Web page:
If you are heading out of town for the holidays will you be flying with your small children? There is currently a debate on whether children two and under should be required to have their own seat equipped with an approved child restraint system. The Federal Aviation Administration currently allows parents to hold small children in their lap throughout an entire flight. The FAA along with the National Transportation Safety Board believe it is safer for toddlers to always have their own seats with a CRS. However, they are afraid that a mandate will lead parents to drive, which puts small children more at risk. If you are planning to fly with your children over the holidays and plan on utilizing a CRS keep these tips from the FAA in mind:
- Make sure a harness-type restraint is approved and has “FAA Approved in Accordance with 14CFR 21.305(d), Approved for Aircraft Use Only” on it.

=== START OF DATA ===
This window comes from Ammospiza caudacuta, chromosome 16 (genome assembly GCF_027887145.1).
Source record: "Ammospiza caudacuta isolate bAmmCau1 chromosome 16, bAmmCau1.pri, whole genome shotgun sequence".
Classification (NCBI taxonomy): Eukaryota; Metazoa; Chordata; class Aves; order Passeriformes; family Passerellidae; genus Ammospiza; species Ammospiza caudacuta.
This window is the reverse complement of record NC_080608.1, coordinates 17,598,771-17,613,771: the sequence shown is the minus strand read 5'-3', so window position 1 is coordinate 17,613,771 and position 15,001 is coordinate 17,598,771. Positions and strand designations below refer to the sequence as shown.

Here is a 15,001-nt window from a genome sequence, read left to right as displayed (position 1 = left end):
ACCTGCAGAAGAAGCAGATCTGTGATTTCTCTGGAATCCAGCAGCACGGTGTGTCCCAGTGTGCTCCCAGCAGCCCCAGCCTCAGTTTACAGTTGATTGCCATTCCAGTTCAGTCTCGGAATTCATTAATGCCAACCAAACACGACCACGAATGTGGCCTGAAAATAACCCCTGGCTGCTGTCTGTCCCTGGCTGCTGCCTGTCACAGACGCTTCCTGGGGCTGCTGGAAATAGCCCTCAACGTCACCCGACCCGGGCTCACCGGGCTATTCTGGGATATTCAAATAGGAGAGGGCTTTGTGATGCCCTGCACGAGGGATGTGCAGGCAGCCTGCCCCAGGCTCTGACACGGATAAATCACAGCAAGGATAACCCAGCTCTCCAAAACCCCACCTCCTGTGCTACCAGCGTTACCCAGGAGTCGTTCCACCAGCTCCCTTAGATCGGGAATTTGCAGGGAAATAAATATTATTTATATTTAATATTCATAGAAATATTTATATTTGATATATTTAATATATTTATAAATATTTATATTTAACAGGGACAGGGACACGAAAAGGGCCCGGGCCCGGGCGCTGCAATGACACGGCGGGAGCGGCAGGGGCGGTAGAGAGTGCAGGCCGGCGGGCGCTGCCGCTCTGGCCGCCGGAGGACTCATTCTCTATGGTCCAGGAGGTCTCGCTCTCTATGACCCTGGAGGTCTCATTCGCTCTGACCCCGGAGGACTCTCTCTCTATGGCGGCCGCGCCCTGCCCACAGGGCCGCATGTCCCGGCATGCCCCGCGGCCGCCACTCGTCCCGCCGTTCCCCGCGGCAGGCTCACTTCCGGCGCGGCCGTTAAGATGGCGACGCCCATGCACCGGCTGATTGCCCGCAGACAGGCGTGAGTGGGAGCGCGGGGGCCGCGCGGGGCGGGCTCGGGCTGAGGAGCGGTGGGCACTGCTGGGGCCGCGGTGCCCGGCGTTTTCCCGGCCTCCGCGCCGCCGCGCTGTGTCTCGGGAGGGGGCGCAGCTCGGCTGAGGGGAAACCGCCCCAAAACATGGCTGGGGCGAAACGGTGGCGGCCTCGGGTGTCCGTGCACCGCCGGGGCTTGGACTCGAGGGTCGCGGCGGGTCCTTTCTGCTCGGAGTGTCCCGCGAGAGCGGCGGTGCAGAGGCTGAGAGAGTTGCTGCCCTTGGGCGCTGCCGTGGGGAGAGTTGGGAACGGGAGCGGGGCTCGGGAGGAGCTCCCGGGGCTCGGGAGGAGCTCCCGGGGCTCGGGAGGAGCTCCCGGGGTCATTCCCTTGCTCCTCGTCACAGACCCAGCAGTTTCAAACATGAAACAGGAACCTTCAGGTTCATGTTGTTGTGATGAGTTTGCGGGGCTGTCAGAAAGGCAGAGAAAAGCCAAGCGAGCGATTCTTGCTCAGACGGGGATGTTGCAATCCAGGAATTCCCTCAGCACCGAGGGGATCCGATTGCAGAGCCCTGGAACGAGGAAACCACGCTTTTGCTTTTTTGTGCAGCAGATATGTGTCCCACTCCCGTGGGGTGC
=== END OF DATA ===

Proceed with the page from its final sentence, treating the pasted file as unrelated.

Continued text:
- Measure the width of your CRS. It should fit in most airplane seats if it is no wider than 16 inches.
- Ask your airline for a discounted fare. Buying a ticket for your child is the only way to guarantee that you will be able to use a CRS.
- Reserve adjoining seats. A CRS should be placed in a window seat so it will not block the escape path in an emergency. Do not place a CRS in an exit row.
- If you do not buy a ticket for your child, ask if your airline will allow you to use an empty seat. If your airline’s policy allows this, avoid the busiest days and times to increase the likelihood of finding an empty seat next to you.
- Ask your airline if they can provide a CRS for your child. If so, you may not be permitted to bring your own CRS on board, and may need to check it as baggage.
- Arrange for your airline to help you if you need help making a connecting flight. Carrying a CRS, a child, and luggage through a busy airport can be challenging.
- Pack a bag of toys and snacks to keep your child occupied during the flight.
What’s your stance, do you believe small children should be required to have their own seat with a CRS, or do you think children 2 and under are safe in their parents’ lap?
Image from Southwest Airlines